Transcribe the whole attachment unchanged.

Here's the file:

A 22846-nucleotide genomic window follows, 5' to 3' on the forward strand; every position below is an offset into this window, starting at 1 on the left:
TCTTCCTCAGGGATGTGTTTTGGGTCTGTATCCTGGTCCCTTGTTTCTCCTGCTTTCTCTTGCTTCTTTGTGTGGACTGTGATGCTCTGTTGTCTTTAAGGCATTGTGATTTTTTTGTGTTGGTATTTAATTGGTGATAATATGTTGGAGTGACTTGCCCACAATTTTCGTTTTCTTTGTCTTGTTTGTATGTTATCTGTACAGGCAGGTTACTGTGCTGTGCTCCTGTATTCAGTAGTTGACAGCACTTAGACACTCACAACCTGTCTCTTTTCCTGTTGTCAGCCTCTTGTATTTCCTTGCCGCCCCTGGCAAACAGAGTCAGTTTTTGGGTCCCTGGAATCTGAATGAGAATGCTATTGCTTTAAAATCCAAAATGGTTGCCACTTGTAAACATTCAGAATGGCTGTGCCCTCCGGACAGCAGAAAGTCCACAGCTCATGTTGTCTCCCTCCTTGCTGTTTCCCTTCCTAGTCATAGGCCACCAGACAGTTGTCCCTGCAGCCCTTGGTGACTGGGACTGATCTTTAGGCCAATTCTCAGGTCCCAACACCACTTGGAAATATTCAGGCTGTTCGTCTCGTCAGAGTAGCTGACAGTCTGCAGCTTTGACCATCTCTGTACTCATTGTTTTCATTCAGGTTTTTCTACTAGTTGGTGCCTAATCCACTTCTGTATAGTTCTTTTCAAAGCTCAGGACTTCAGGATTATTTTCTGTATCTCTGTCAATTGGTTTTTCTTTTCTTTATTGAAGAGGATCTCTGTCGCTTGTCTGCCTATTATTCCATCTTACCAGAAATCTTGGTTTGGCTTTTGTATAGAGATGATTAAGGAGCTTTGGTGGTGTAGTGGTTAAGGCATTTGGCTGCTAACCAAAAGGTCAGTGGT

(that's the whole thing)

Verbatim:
A 22846-nucleotide genomic window follows, 5' to 3' on the forward strand; every position below is an offset into this window, starting at 1 on the left:
TCTTCCTCAGGGATGTGTTTTGGGTCTGTATCCTGGTCCCTTGTTTCTCCTGCTTTCTCTTGCTTCTTTGTGTGGACTGTGATGCTCTGTTGTCTTTAAGGCATTGTGATTTTTTTGTGTTGGTATTTAATTGGTGATAATATGTTGGAGTGACTTGCCCACAATTTTCGTTTTCTTTGTCTTGTTTGTATGTTATCTGTACAGGCAGGTTACTGTGCTGTGCTCCTGTATTCAGTAGTTGACAGCACTTAGACACTCACAACCTGTCTCTTTTCCTGTTGTCAGCCTCTTGTATTTCCTTGCCGCCCCTGGCAAACAGAGTCAGTTTTTGGGTCCCTGGAATCTGAATGAGAATGCTATTGCTTTAAAATCCAAAATGGTTGCCACTTGTAAACATTCAGAATGGCTGTGCCCTCCGGACAGCAGAAAGTCCACAGCTCATGTTGTCTCCCTCCTTGCTGTTTCCCTTCCTAGTCATAGGCCACCAGACAGTTGTCCCTGCAGCCCTTGGTGACTGGGACTGATCTTTAGGCCAATTCTCAGGTCCCAACACCACTTGGAAATATTCAGGCTGTTCGTCTCGTCAGAGTAGCTGACAGTCTGCAGCTTTGACCATCTCTGTACTCATTGTTTTCATTCAGGTTTTTCTACTAGTTGGTGCCTAATCCACTTCTGTATAGTTCTTTTCAAAGCTCAGGACTTCAGGATTATTTTCTGTATCTCTGTCAATTGGTTTTTCTTTTCTTTATTGAAGAGGATCTCTGTCGCTTGTCTGCCTATTATTCCATCTTACCAGAAATCTTGGTTTGGCTTTTGTATAGAGATGATTAAGGAGCTTTGGTGGTGTAGTGGTTAAGGCATTTGGCTGCTAACCAAAAGGTCAGTGGT